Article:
BV-25Bridge1

The 25-year-old club

On a quiet Tuesday night, in a corner of the Bay Village library set aside for teenage readers, eight residents ages 50 and older sit around two tables doing what they love: playing bridge. Surrounded by books on teenage dilemmas, dramas and love, near a sign advertising a flip cup challenge the next day, the cards get dealt and the game begins.

It’s clear they’re a little out of their element. However, since Bay Village’s Tuesday Night Bridge Club was told it could no longer meet at the Dwyer Senior Center on Bryson Lane, they’ve had to get used to it.

For most of its 25 years, the six to 20 players have met weekly at 7 p.m. on Tuesdays in the center. However, on Aug. 12, the club was notified it could no longer play there due to safety and security concerns the city had brought up a year ago.

Officially, the Dwyer center closes at 4:30 p.m, so the club would send a member to the police station to retrieve a building key. However, after a citywide review of building safety, Law Director Mark Barbour and Mayor Paul Koomar decided in 2018 that letting a group into a closed building was a safety concern.

“Unfortunately, in today’s environment it’s necessary to review our policies to make adjustments from time to time,” Koomar said. “You would be hard-pressed to find another public institution that would allow unsupervised use of their facilities by the general public.”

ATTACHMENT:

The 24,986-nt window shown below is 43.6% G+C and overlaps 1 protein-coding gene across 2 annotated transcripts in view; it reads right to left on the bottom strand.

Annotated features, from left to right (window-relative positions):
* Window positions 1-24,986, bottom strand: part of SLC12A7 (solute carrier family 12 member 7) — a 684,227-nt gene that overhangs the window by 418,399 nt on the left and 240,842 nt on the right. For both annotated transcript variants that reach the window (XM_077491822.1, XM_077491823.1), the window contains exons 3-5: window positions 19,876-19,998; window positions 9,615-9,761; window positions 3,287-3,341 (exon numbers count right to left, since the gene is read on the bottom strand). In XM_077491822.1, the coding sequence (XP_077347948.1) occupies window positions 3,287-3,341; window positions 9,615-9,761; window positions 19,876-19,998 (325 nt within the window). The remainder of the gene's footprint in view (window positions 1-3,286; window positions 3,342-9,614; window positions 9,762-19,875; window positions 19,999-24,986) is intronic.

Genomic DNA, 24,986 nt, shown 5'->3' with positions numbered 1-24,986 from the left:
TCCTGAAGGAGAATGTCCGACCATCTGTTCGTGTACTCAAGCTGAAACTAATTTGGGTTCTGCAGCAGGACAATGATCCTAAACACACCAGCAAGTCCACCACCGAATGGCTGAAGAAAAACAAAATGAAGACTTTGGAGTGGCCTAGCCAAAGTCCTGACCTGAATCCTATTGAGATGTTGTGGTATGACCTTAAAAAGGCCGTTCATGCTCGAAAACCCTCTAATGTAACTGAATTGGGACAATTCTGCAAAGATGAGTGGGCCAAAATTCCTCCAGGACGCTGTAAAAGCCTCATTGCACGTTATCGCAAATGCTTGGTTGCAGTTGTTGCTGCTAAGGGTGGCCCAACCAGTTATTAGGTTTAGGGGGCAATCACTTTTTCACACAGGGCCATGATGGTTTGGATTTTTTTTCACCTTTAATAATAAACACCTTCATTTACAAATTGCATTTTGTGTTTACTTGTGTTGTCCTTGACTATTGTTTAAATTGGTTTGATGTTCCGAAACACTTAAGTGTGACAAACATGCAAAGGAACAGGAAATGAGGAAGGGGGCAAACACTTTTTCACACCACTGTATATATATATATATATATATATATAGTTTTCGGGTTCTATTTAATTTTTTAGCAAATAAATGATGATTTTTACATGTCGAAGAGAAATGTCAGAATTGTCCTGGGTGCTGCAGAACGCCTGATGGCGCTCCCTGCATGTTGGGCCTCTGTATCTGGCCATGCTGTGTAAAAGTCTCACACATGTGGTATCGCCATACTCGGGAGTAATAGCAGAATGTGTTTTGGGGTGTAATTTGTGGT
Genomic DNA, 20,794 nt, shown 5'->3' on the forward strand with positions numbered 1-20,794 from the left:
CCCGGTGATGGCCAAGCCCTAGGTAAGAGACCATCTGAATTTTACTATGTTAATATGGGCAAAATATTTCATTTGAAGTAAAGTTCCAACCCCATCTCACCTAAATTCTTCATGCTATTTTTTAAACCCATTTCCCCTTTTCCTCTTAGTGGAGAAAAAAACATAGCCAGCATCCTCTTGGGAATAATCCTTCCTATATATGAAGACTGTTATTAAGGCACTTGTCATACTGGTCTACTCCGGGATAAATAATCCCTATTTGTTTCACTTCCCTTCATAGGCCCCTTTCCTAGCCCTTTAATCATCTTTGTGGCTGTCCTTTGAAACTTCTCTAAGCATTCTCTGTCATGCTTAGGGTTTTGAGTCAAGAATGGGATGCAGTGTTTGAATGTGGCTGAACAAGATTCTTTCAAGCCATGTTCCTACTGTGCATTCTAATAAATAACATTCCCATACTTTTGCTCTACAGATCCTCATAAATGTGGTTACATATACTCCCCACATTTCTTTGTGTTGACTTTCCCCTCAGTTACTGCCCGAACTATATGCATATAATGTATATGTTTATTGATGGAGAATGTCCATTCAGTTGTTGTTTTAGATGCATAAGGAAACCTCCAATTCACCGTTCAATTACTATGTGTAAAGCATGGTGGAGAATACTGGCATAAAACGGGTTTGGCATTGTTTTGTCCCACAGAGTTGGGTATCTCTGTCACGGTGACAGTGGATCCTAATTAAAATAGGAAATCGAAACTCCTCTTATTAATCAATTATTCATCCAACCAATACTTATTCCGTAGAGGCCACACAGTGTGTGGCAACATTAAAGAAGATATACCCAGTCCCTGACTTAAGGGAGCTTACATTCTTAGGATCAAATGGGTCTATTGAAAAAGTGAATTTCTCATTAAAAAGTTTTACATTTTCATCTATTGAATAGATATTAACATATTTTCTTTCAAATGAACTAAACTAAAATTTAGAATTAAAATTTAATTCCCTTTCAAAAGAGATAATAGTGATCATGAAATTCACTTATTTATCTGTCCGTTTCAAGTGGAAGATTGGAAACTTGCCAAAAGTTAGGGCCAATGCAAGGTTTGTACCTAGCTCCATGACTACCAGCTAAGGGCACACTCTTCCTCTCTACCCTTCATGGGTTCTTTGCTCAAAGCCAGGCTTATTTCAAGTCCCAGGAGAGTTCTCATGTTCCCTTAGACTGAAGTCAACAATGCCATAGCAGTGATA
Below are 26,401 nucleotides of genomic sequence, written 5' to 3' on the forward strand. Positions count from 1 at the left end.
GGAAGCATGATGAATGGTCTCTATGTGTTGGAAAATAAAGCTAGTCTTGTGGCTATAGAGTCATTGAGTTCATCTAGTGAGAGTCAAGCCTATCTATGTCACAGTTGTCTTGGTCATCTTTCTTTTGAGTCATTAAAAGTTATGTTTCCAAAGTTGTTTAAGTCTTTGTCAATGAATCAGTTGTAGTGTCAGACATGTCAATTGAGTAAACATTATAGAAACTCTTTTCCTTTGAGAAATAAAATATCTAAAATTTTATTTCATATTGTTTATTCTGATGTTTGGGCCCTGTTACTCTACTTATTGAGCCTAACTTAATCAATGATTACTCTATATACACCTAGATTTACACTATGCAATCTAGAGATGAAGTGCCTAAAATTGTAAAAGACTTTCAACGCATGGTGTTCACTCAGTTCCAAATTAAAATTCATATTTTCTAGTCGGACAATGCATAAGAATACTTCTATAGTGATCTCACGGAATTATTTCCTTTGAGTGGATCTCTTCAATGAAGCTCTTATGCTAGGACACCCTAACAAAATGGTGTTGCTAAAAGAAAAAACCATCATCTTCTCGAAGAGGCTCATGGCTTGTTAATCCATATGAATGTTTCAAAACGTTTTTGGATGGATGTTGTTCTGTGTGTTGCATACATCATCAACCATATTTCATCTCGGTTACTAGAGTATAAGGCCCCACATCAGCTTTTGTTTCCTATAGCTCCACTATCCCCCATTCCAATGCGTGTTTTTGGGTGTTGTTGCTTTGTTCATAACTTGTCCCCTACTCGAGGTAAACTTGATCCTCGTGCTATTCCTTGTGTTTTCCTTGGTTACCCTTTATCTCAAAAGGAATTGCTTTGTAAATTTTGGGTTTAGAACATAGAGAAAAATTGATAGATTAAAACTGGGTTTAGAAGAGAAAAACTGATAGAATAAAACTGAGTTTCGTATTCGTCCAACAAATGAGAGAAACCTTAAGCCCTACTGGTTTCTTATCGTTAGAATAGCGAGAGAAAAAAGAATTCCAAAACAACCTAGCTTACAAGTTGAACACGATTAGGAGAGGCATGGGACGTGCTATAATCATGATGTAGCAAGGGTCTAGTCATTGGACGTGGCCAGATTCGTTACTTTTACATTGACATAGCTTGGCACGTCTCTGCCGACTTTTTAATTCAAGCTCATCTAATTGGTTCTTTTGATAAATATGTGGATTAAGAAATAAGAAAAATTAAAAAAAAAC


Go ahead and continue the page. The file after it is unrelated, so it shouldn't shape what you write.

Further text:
Liability issues were another concern. During a Sept. 3 committee meeting, Councilwoman Nancy Stainbrook asked what would happen if a member slipped and fell in the parking lot. She noted the city could be sued.

A year after the issue was first raised and the bridge players moved, there is still no solution. The bridge players are adamant about playing in the evenings at the senior center.

“We’ve been a very trusted group and we’ve been there for a long time,” 10-year-member John Suter said at a recent game night. “We’re a senior group and we feel like we have been disenfranchised from being seniors at a senior center. It’s as simple as that.”

In the past year, after being notified access was denied to the center, the group relocated first to the Fuller House at BAYarts on Lake Road and later to the library’s teen center.

Early in the discussions, bridge player Linda Harris asked the city to provide evening programs at Dwyer. After several months, Harris and the group were notified that nothing could be done due to lack of interest.

Other proposed solutions included sanctioning the group, implementing fees and offering an instructor. However, for a club to become a program offered by the city, attendance must be a minimum of 10 members consistently, Koomar said.

“We understand that the bridge group has a longstanding group of players — that didn’t go unnoticed by the city administration and City Council,” Koomar said. “If there’s enough support to run an activity, we will support it.”

The group is meeting at the library at the city’s suggestion. The hope is that the group can meet at the new library when it opens.

“[The mayor] wants us to play at the library, which would be in the general area where people are reading, researching and using computers, while Dwyer, an underutilized facility as it is, sits empty,” Harris wrote on Facebook. “It’s a senior center and we feel it should be there for seniors.”

After an appeal to council on Sept. 3, some council members are hoping for a compromise.

“I think both sides just need to come to the table and see what they can do,” Councilwoman Lydia DeGeorge said. “The club is set on being at the Dwyer Center.”

The club will continue to play at the Cahoon Road library until an agreement is reached.

“We may be seniors, but we don’t give up and we do vote,” Suter said. “Seniors vote. I’ll leave it at that.”

Contact this reporter at 440-871-5797 or akamczyc@westlifenews.com.

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